Lunar Trailblazer Illustration Lunar Trailblazer Illustration courtesy of Lockheed Martin.

UCF Researcher Part of New NASA Mission to Map Water on Moon

By: Zenaida Gonzalez Kotala on

NASA gave a team of researchers the green light to begin building instruments that will be launched on a satellite to scan and create high-resolution maps of water on the moon.

In June 2019, NASA selected the Lunar Trailblazer mission, along with three other proposed missions, for further study under its Small Innovative Missions for Planetary Exploration (SIMPLEx) program. Today, NASA gave the international team, which includes UCF planetary geologist Kerri Donaldson Hanna, the go-ahead to get ready for launch in 2025.

“There have been a lot of studies recently indicating there is water on the moon and now for the first time we’ll actually be able to identify water’s unique spectral signature with our instruments and get a better idea of whether its water, water ice, or hydroxyl [compound of hydrogen and oxygen] based on that spectral signature and the measured surface temperatures,” says Donaldson Hanna, a co-investigator on the mission. “Water is an important resource for future astronauts and robotic missions to use for anything from hydration to fuel.”

Caltech planetary sciences Professor Bethany Ehlmann is leading the science portion of the mission while the Jet Propulsion Lab in California will manage the flight mission for NASA. Lockheed Martin is providing the spacecraft. JPL is providing the High-resolution Volatiles and Minerals Moon mapper, a visible-shortwave infrared imaging spectrometer, and the University of Oxford is providing the Lunar Thermal Mapper, a thermal infrared imaging radiometer. The instruments will be used to scan the moon from a height of about 62 miles.

Once the satellite’s solar panels are fully extended, it will measure about 11½ feet long. The satellite will spend more than a year orbiting the moon collecting data.

Donaldson Hanna is a co-investigator working with the mission and an assistant professor of physics at UCF. She is tasked with making precise measurements of lunar light to better understand the geology and composition of the moon’s surface. Objects can emit their own light beyond our visible spectrum, and this infrared light is a product of surface temperature as well as composition. A thermal imager such as on this mission can measure emitted infrared light at select wavelengths, and Donaldson Hanna is fine-tuning these channels to reveal the moon’s composition.

Assistant Professor Kerri Donaldson Hanna

Once the satellite is launched, Donaldson Hanna and her team of undergraduate and graduate students at UCF will focus on analyzing the data collected to determine the composition of parts of the moon.

As a graduate student at Brown University, Donaldson Hanna was a science team member of the Diviner Lunar Radiometer Experiment onboard NASA’s 2009 Lunar Reconnaissance Orbiter and the Moon Minerology Mapper onboard India’s 2008 Chandrayaan-1 mission. Donaldson Hanna’s contributions on Diviner helped produce the first compositional maps of the moon’s rocks and soil based on its thermally emitted radiation. The Moon Mineralogy Mapper discovered water on the moon, generated mineralogical maps of the moon, and was included in India’s first lunar spacecraft.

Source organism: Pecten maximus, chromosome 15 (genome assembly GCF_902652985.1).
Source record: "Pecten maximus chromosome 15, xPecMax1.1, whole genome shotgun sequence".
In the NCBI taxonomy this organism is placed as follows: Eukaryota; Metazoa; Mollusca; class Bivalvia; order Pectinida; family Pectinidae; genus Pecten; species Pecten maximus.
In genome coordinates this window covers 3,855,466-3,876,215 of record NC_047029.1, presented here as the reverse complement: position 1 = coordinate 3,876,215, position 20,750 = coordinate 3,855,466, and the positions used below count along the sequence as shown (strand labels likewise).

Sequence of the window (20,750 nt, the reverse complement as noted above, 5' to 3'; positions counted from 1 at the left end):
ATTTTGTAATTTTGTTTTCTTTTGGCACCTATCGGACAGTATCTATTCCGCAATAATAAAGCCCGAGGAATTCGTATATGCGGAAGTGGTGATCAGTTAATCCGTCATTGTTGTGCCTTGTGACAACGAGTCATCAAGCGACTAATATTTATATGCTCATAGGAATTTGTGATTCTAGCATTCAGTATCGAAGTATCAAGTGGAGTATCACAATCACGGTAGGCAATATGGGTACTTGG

“It’s kind of a dream to see work you did as a graduate student and postdoctoral researcher push forward,” she says. “Early in my career as a graduate student, the Constellation program was shut down and going back to the moon seemed so far away … but some of us persevered and now with Artemis ramping up and all these new instruments coming online, well it’s a very exciting time to be working in lunar science again.”

The Lunar Trailblazer map is projected to show tiny amounts of water and of hydroxyl on the sunlit side of the moon and at the poles. Trailblazer will also peer into shadowed craters to map water ice deposits. Aside from helping investigators understand how water works on an airless body like the Moon, the maps will also be useful for planning future human and robotic missions to the moon.

“We’re excited to pioneer NASA’s use of small satellites to answer big planetary science questions,” says Ehlmann. “By making detailed maps of water on the moon we expect Trailblazer will hugely advance our understanding of something we don’t fully understand: the water cycle on airless bodies. Given the importance of water on the moon for future robotic and human missions, the Lunar Trailblazer mission team is excited to provide the critical base maps that will guide this future exploration.”

Donaldson Hanna has a bachelor’s degree in space sciences from the Florida Institute of Technology, and a master’s degree and a doctorate in geological sciences from Brown University. Donaldson Hanna also conducted research within the atmospheric, oceanic, and planetary physics sub-department at the University of Oxford before receiving a UK Space Agency Aurora Research Fellowship to continue her research at Oxford. While at Oxford, she held a junior research fellowship at Christ Church College and was awarded the early career Winton Capital Geophysics Award from the Royal Astronomical Society.

Her research focuses on understanding the formation and evolution of airless bodies such as the moon, Mercury, Mars’ moons, and asteroids. She pursues this research interest using several methods including telescopic observations, making laboratory measurements of airless body analogues to compare with the remote sensing observations, and developing space instrumentation for observing airless bodies. She also participated in NASA’s OSIRIS-REx mission.

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